Increases in Brain’s Motivation can result in Diminished Performance

Choking under pressure affects us all. Psychologists are very interested in this phenomenon, because choking sabotages performance not only in big sports contests but in the classroom and workplace as well. A study published in Psychological Science, a journal of the Association for Psychological Science may offer some insight into why we crumble under pressure.

Psychologist and neuroscientist Dean Mobbs of University College London (and a large team of colleagues) decided to look inside the brains of people during competition, both when the stakes were low and when they were high. The idea was to catch people in the act of choking, and thus to identify the neural foundation of underperformance.

To do this, they had volunteers play a computerized maze game where they used an icon to chase another icon. Some were offered a tiny prize for winning (about $1), while others were offered a more substantial reward, about $10. They measured not only their successful captures, but also their near misses. They also used a brain scanner to see which neuron clusters lit up during the act of choking.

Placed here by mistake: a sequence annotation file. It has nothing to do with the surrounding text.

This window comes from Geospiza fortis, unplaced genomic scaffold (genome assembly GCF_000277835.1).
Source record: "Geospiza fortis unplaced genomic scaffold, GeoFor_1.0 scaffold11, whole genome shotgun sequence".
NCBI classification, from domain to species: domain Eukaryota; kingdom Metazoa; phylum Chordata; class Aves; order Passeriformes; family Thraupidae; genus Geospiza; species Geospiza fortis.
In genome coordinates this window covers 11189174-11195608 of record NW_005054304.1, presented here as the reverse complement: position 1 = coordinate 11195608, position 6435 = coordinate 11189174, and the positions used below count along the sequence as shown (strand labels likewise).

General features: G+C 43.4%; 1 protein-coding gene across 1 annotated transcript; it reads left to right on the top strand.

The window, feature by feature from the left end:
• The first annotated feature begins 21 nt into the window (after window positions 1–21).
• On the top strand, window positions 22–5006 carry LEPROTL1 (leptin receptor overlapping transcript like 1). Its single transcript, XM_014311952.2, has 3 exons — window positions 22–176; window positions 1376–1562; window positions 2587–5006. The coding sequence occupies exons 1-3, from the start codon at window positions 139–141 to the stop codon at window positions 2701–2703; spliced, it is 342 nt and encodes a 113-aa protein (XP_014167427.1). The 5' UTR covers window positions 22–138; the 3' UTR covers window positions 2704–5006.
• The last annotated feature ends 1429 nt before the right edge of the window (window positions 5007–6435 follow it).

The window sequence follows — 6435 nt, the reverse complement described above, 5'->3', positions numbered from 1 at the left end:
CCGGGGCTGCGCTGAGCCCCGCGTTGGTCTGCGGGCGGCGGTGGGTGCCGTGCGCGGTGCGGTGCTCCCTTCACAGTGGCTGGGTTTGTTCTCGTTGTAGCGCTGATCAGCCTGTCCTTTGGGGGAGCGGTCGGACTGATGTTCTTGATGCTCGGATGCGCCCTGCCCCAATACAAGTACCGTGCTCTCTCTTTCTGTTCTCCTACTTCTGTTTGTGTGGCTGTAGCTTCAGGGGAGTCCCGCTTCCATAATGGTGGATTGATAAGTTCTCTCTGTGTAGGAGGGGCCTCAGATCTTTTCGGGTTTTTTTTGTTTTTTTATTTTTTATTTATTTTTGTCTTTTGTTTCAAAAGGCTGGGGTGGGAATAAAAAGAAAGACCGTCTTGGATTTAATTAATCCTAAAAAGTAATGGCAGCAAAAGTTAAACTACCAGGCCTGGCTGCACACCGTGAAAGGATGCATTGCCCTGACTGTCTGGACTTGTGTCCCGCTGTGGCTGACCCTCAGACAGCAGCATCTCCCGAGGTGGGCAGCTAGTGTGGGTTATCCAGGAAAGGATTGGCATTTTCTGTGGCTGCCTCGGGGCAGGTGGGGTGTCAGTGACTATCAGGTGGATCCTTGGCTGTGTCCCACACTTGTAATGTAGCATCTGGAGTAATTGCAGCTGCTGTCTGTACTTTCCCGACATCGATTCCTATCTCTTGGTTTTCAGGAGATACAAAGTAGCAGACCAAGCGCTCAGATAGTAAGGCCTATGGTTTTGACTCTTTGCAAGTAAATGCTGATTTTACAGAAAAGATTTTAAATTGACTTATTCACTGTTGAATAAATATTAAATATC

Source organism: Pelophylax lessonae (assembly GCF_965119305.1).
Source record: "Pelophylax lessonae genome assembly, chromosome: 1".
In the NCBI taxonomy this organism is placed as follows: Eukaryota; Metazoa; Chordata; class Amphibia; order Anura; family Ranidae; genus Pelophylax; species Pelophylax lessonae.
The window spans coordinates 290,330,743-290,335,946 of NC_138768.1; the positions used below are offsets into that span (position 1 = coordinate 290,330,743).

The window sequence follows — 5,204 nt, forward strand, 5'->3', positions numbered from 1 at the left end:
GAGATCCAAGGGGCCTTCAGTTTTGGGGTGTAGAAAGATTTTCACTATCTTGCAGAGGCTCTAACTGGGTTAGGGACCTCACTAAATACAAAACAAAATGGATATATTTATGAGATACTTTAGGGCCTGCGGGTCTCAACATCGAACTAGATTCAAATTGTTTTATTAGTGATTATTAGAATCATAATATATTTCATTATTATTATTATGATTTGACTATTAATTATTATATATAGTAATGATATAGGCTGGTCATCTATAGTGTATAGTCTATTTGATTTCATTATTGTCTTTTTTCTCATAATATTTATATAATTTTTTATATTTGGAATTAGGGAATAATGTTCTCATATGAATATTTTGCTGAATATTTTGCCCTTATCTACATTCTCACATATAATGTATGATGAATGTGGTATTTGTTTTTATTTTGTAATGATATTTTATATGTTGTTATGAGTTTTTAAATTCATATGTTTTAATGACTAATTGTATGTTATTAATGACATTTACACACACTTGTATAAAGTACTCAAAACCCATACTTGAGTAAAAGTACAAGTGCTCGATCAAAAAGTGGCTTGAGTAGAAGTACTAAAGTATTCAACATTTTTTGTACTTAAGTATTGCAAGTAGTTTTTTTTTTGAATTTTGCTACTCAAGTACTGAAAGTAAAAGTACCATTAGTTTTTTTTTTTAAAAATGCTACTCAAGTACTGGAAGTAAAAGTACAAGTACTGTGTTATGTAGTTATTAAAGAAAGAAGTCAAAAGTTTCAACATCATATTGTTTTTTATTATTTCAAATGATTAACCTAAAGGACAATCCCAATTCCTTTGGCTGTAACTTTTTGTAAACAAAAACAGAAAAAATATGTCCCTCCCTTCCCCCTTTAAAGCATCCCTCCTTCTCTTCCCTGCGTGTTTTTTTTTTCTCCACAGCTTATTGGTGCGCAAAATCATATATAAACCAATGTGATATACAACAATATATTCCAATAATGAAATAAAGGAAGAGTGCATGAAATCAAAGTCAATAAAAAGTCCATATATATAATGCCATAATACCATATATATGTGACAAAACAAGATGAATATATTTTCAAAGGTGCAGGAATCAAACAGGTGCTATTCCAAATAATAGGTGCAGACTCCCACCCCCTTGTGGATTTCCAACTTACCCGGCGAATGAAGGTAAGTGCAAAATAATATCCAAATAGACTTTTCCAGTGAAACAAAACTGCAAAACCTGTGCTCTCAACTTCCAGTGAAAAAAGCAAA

The results were clear. Players who performed poorly under pressure–and those who came close to winning but couldn’t close the deal–showed a spike in mid-brain activity. The mid-brain contains the basic reward pathways, and a neuronal spike is consistent with “overmotivation.” That is, an increase in the choking brain’s motivation to win a prize interfered with focused attention, resulting in diminished performance.

Even the larger $10 prize in this lab test is not a lot of money, so it’s remarkable that it was sufficient to undermine performance on a pretty simple computer game. Imagine how a real prize might affect performance in a complex game like golf.

It’s not implausible to think that, the closer you get to tasting victory, the more the mid-brain fires up, compromising concentration and focus enough to pull those putts just a fraction of an inch off target.

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